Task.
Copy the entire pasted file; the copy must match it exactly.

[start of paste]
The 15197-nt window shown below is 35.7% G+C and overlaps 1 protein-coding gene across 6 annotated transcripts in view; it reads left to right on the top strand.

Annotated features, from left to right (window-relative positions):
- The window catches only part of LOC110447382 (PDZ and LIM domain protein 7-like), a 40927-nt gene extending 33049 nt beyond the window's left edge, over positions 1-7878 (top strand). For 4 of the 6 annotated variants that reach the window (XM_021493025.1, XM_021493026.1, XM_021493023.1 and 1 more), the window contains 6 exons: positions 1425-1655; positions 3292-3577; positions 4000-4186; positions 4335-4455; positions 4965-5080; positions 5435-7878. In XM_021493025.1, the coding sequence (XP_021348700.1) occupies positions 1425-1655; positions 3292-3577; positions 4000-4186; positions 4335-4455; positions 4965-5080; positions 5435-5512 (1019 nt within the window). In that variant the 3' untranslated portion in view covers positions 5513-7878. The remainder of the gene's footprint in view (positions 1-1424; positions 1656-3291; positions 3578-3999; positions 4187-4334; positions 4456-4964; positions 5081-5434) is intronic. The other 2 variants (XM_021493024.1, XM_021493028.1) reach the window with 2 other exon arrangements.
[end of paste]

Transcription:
The 15197-nt window shown below is 35.7% G+C and overlaps 1 protein-coding gene across 6 annotated transcripts in view; it reads left to right on the top strand.

Annotated features, from left to right (window-relative positions):
- The window catches only part of LOC110447382 (PDZ and LIM domain protein 7-like), a 40927-nt gene extending 33049 nt beyond the window's left edge, over positions 1-7878 (top strand). For 4 of the 6 annotated variants that reach the window (XM_021493025.1, XM_021493026.1, XM_021493023.1 and 1 more), the window contains 6 exons: positions 1425-1655; positions 3292-3577; positions 4000-4186; positions 4335-4455; positions 4965-5080; positions 5435-7878. In XM_021493025.1, the coding sequence (XP_021348700.1) occupies positions 1425-1655; positions 3292-3577; positions 4000-4186; positions 4335-4455; positions 4965-5080; positions 5435-5512 (1019 nt within the window). In that variant the 3' untranslated portion in view covers positions 5513-7878. The remainder of the gene's footprint in view (positions 1-1424; positions 1656-3291; positions 3578-3999; positions 4187-4334; positions 4456-4964; positions 5081-5434) is intronic. The other 2 variants (XM_021493024.1, XM_021493028.1) reach the window with 2 other exon arrangements.